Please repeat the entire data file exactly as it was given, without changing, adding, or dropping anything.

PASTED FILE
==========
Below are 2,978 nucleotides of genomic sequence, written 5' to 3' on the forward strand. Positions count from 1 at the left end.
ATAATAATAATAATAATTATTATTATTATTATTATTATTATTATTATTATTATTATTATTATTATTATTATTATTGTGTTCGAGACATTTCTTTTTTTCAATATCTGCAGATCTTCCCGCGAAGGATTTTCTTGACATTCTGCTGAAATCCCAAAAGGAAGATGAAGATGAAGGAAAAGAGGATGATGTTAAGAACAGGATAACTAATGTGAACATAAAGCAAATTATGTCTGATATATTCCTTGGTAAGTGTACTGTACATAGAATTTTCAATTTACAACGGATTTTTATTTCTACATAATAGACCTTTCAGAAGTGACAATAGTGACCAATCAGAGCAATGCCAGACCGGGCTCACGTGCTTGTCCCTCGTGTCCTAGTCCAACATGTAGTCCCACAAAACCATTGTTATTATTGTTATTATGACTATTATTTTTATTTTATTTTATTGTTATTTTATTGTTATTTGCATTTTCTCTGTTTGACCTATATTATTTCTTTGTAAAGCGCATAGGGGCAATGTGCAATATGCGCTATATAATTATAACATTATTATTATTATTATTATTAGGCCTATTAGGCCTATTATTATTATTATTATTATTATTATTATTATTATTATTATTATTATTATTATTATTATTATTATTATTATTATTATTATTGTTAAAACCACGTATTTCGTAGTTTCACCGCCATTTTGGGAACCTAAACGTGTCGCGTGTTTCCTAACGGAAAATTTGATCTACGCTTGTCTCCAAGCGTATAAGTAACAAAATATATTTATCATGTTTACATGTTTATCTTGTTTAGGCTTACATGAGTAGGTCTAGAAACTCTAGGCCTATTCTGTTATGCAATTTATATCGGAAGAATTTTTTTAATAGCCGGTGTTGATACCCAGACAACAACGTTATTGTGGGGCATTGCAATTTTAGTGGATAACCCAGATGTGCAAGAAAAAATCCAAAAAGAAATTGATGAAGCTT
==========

Below are 2,978 nucleotides of genomic sequence, written 5' to 3' on the forward strand. Positions count from 1 at the left end.
ATAATAATAATAATAATTATTATTATTATTATTATTATTATTATTATTATTATTATTATTATTATTATTATTATTGTGTTCGAGACATTTCTTTTTTTCAATATCTGCAGATCTTCCCGCGAAGGATTTTCTTGACATTCTGCTGAAATCCCAAAAGGAAGATGAAGATGAAGGAAAAGAGGATGATGTTAAGAACAGGATAACTAATGTGAACATAAAGCAAATTATGTCTGATATATTCCTTGGTAAGTGTACTGTACATAGAATTTTCAATTTACAACGGATTTTTATTTCTACATAATAGACCTTTCAGAAGTGACAATAGTGACCAATCAGAGCAATGCCAGACCGGGCTCACGTGCTTGTCCCTCGTGTCCTAGTCCAACATGTAGTCCCACAAAACCATTGTTATTATTGTTATTATGACTATTATTTTTATTTTATTTTATTGTTATTTTATTGTTATTTGCATTTTCTCTGTTTGACCTATATTATTTCTTTGTAAAGCGCATAGGGGCAATGTGCAATATGCGCTATATAATTATAACATTATTATTATTATTATTATTAGGCCTATTAGGCCTATTATTATTATTATTATTATTATTATTATTATTATTATTATTATTATTATTATTATTATTATTATTATTATTATTATTATTGTTAAAACCACGTATTTCGTAGTTTCACCGCCATTTTGGGAACCTAAACGTGTCGCGTGTTTCCTAACGGAAAATTTGATCTACGCTTGTCTCCAAGCGTATAAGTAACAAAATATATTTATCATGTTTACATGTTTATCTTGTTTAGGCTTACATGAGTAGGTCTAGAAACTCTAGGCCTATTCTGTTATGCAATTTATATCGGAAGAATTTTTTTAATAGCCGGTGTTGATACCCAGACAACAACGTTATTGTGGGGCATTGCAATTTTAGTGGATAACCCAGATGTGCAAGAAAAAATCCAAAAAGAAATTGATGAAGCTT